Chris Schmid on Adventure Photography Using Drones


All images by Chris Schmid. Used with permission

Chris Schmid is a special type of adventure photographer. Lots of shooters se their gear from the comfort and security of the ground. And while Chris used to do this, he is part of a growing trend of photographers that are adding the use of drones to their skill set. Chris has also gone on to win many awards for his creativity and the types of photos that he captures. Not only does Chris look to immortalize the spirit of adventure in his photos, but he also photographs many wild animals.


Phoblographer: Tell us about how you got into photography to begin with.


Chris: I’m a self-taught photographer and visual storyteller. I believe hard work and persistence will get a photographer where he or she wants to go. I’ve been always fascinated about capturing the moment and I started to really take photographs during a six month trip in Australia in 2005. It was such an awesome experience for me that I wanted to capture every moment.

Phoblographer: You’ve done a lot of action photos which have won you awards, but how did you transition this isn’t shooting with drones?

White Wonders

Chris: I’ve been always searching for innovative and unusual points of view in my photographic process. So in early 2013 I started to make some research about drones. I wanted to be sure that it was working great because when you spend $3,500, you want to be sure that you’ll get results. It’s also a huge investment when you’re buying a drone with a stabilized gimbal. I first started with a small phantom and then quickly upgraded to a DJI S800 because I wanted to control everything by myself: the roll, the pitch and the yaw. I wanted also to have the possibility to fire the camera directly via my remote or switch to video mode without landing. Drones give you very unique images, I specially love the bird’s eye view images, because it’s so unusual for people. You must play with the shadow and movement to give some « volume » to your images. And it gives you also the availability to access to unique and difficult location without risking your life.

Phoblographer: How do you think that drone photography opens up creative possibilities to please clients?


Chris: Thanks to the drone, our clients can have a very high quality footage or images at a very low price compared to renting a helicopter. You can also access location where helicopter can even fly such canyon, dam, etc. So that’s very very interesting for the clients. We’ve got 15 minutes flight per battery which gives plenty of opportunity for different points of view. We’ve also got a live view on a screen so we can show our client what we’re recording live.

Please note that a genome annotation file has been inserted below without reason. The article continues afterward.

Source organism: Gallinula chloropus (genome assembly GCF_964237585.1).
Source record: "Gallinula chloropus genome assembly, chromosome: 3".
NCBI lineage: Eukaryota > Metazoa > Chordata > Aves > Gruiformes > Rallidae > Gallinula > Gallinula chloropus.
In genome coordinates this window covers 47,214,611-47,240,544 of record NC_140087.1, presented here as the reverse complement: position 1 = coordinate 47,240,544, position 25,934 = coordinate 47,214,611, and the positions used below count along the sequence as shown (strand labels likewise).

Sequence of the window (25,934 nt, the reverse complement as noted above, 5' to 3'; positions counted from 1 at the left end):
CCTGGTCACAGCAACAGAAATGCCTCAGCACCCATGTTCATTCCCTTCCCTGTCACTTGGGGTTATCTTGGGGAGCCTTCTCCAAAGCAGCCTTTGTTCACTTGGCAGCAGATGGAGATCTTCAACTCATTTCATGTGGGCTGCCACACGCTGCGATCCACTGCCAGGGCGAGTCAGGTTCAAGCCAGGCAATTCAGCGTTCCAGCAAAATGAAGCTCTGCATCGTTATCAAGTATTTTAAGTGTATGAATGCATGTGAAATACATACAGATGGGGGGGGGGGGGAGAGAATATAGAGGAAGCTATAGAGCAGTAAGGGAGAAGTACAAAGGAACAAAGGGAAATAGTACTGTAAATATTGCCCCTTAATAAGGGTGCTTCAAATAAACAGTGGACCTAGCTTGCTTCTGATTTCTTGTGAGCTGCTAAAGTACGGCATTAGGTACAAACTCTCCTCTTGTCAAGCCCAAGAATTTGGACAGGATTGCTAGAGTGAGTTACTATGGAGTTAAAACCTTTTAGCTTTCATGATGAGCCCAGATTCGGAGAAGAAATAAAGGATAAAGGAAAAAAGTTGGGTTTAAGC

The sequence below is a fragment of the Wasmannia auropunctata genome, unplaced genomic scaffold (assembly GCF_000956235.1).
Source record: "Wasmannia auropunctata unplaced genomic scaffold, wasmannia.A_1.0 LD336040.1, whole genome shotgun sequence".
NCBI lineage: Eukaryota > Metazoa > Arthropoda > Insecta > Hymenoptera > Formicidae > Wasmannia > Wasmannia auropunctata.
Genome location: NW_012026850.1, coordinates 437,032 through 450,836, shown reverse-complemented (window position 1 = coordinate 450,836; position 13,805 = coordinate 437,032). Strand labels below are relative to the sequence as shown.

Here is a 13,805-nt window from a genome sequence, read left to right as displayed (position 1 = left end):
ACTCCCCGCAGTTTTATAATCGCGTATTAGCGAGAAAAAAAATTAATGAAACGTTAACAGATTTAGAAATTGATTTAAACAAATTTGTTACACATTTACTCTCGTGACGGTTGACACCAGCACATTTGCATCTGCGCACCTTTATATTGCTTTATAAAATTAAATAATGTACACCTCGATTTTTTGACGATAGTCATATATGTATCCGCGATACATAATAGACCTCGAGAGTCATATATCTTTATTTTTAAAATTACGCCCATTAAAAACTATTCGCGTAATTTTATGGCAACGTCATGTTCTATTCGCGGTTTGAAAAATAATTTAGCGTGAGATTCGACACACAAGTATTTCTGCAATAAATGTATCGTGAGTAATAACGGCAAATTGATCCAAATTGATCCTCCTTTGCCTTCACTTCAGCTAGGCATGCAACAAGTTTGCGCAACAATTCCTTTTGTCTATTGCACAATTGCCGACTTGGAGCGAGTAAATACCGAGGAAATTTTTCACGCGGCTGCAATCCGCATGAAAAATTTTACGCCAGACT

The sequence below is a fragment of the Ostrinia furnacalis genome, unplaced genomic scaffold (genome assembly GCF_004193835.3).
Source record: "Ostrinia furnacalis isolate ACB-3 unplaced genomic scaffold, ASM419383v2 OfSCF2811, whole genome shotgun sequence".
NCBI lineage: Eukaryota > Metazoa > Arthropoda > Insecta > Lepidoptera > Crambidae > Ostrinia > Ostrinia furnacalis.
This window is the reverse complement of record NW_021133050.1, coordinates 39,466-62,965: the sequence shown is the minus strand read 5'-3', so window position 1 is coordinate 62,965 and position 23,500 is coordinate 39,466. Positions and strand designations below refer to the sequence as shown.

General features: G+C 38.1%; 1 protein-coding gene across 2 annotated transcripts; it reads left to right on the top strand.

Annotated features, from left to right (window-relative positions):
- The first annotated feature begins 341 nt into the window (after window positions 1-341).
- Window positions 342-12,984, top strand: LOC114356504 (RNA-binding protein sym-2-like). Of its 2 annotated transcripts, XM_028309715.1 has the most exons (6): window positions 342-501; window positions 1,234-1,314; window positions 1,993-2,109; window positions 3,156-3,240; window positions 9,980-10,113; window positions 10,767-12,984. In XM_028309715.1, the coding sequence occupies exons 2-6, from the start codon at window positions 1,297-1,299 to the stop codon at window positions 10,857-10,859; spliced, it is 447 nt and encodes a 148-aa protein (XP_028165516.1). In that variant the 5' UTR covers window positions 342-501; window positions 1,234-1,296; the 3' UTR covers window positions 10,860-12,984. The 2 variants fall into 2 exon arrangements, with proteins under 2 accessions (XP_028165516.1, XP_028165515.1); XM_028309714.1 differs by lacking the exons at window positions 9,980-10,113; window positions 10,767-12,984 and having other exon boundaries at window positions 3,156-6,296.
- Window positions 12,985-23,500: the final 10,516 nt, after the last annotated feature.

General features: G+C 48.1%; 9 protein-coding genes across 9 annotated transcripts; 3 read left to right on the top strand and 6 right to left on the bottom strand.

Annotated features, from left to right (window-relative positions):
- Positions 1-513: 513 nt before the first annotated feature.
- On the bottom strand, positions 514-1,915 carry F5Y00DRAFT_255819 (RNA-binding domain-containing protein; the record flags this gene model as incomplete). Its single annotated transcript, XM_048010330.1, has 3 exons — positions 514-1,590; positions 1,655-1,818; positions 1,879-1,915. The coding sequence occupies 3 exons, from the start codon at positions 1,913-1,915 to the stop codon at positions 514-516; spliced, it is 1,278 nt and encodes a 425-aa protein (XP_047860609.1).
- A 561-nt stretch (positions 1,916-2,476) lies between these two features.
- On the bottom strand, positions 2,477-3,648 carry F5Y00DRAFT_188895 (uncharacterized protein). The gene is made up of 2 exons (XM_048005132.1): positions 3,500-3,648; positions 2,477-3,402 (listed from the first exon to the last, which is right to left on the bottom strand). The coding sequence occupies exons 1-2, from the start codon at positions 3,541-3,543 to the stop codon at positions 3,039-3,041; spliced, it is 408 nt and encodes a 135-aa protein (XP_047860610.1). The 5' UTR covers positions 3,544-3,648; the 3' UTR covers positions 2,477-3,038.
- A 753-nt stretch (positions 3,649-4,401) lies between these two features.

Phoblographer: What do you prefer shooting more: outdoor sports or wildlife? Why?

Chris: I love both because they’re very different. My job is around 50% Sports and Outdoor photography and 50% Nature and Wildlife. I have always been fascinated by wildlife photography. It requires more time on site. You need to take the time to know the animal, its environment and more than anything, you need to respect them. When you’re doing wildlife photography you need to be patient, really patient. This is the opposite of sport and outdoor where you are always in action. So shooting sports and outdoor helps me catch the action of the wildlife, and shooting animals and nature helps me to control the stress and pressure during a sports or outdoor shooting. They merge really well together.

Phoblographer: Tell us about the gear that you use.

Chris: I’m currently using Sony and Nikon gear. I love the new Sony Alpha 7r and their mirrorless cameras which allow me to travel light without compromising the image quality. They’re exceptional body with very good lens such as the Zeiss 35mm and the Sony 70-200mm f4. It’s also perfect to plug on the drone because it’s light.


Next to my Sony stuff I’m using a Nikon D4s and D810 for action and wildlife photography. I use to work with a Nikon 500mm and 70-200mm lens which are my go-to kit for wildlife and action photography. But next to that I have lenses ranging from 14mm to 500mm. Gear gets upgraded when the need arises so this list changes periodically but the core elements remain the same. It’s taken me many years to fine-tune the gear I carry.

Phoblographer: Much of your wildlife work seems to be done in Canada while your outdoor sports work is done in Europe. Is there a reason for this? Do the environments lend themselves to better opportunities?

Chris: I think you’re speaking about the wild brown bears 😉 The shooting has been made in Finland. I love to work in dark and peaceful ambiance. I’m always trying to include the subject in their environment because for me the environment is as important as the main subject. If you’re always focusing on the main subject and closing the frame it doesn’t show to your viewer the beautiful place you were shooting. And that’s still more important in wildlife photography I think.

Phoblographer: Tell us about some of the scariest shooting situations that you’ve been in that made your heart drop.


Chris: The scariest time was shooting aerial photography over a canyon and we knew the battery was almost finished but we wanted to take just a few more shots. So we took off and after flying to the canyon, the signal of the battery was getting red and the drone was starting to go down. I stopped breathing a few minutes before we could take back the drone. My friend just grabbed it before it could fall in the canyon. If there were five more seconds, the drone won’t be here today.

8. Also list what websites of yours you want us to promote in the post.

Also be sure to check out Chris on Facebook, Twitter and Instagram.

Chris Gampat

Chris Gampat is the Editor in Chief, Founder, and Publisher of the Phoblographer. He also likes pizza.